depends on the coil

@ April 28, 2006 2:53 PM in condensing boiler and Hi V

Most of the systems you see are DX cooling with an add on hotwater coil (anywhere from 2-4 row). I know that Spacepak also offers a water coil unit model WCSP which has a 6 row water coil which could work with 120º water. This unit uses chilled water for the cooling side.

no fan on flor vector

@ April 28, 2006 8:47 AM in Recessed baseboard

There is no fan on the Floor Vector it is just a convective unit. I'm not sure weather or not you can order it with a steel pipe element or not but you could order a steel element and make your own enclosure as long as you could get the return to work out.

baseboard rating

@ April 27, 2006 4:22 PM in BTU's on baseboard ??

i think that they only have ratings down to about 140ºF with with a high capacity baseboard can give you up to 420 Btu/LF at 4 GPM or 400 BTU/LF @ 1 GPM. I have always heard that with water temps lower than that the convection really drops off but I've never tried it. Check here http://www.sterlingheat.com/litlibrary/ClassicBBSubmittal.pdf

valve or orifice could be oversized

@ April 27, 2006 2:09 PM in Super heat not stabile

if the valve or orifice is oversized it will hunt. Try moving the bulb further down the line.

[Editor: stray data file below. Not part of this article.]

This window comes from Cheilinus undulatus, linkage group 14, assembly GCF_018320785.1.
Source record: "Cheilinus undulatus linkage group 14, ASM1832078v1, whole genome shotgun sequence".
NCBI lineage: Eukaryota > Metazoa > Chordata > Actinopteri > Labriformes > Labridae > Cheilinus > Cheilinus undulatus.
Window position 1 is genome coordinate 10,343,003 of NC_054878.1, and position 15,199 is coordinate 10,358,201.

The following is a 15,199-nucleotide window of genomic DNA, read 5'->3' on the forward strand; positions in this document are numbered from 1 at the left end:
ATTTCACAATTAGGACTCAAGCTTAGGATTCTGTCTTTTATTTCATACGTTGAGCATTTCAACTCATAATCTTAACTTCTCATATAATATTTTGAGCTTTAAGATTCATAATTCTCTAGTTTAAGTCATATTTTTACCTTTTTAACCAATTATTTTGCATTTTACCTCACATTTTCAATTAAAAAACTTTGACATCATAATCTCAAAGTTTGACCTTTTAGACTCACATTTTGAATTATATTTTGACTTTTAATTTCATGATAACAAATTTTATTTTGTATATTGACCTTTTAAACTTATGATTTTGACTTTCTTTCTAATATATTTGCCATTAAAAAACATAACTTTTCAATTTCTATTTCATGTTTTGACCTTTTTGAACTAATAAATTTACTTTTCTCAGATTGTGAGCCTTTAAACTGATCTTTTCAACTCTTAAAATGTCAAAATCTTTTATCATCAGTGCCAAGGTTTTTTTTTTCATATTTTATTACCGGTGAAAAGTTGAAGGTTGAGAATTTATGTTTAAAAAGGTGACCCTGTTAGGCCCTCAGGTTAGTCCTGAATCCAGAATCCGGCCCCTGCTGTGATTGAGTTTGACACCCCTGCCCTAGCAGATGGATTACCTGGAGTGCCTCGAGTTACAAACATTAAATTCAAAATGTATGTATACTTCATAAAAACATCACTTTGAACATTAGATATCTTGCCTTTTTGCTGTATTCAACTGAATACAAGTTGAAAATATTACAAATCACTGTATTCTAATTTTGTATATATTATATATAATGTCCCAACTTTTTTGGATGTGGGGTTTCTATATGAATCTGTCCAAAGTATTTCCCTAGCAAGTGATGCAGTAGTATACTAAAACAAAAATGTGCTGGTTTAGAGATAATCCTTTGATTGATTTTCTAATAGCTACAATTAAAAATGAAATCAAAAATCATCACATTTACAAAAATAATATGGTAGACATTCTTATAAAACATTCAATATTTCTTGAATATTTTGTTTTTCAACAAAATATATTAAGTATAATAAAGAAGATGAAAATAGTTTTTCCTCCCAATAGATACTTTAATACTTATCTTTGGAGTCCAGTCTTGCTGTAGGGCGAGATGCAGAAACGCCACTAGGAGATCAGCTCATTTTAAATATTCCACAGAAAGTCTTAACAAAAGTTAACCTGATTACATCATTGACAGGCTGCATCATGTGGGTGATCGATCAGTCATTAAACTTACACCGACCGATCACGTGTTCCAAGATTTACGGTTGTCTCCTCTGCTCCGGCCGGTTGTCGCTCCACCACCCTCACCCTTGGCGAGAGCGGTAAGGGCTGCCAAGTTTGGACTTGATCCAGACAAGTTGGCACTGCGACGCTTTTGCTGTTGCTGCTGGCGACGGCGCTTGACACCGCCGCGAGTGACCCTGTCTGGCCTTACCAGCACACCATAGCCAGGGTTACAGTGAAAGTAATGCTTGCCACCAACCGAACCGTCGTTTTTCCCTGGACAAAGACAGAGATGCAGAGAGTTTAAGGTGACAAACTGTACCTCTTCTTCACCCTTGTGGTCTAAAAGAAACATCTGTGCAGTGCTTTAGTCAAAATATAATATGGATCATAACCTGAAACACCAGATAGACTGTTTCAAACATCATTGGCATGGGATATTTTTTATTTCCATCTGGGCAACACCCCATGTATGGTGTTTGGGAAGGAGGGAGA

Recirc of flue gasses

@ April 26, 2006 10:29 AM in sidewall venting a high-efficiency boiler

is probably why. I have also seen a concentric vent used which combines air in and exhaust out into one penatration. I think it is much neater but also costs a bit more.

Balancing High Velocity

@ April 26, 2006 10:25 AM in High Velocity Systems

That is true Jed. I'm curious, do you rely on the calculation or do you use an air flow meter on site?

less engineering than conventional

@ April 25, 2006 10:30 AM in High Velocity Systems

I think there is less engineering than a properly engineered conventional system because all the duct is the same. To properly engineer a conventional system using manual D for duct and register sizing takes some time. Granted there are some different rules with High Velocity compared to conventional but after installing a few of them you know what to look out for. With all duct and registers being the same if you continue to install the product you generally end up with a few leftovers that can be used on the next job.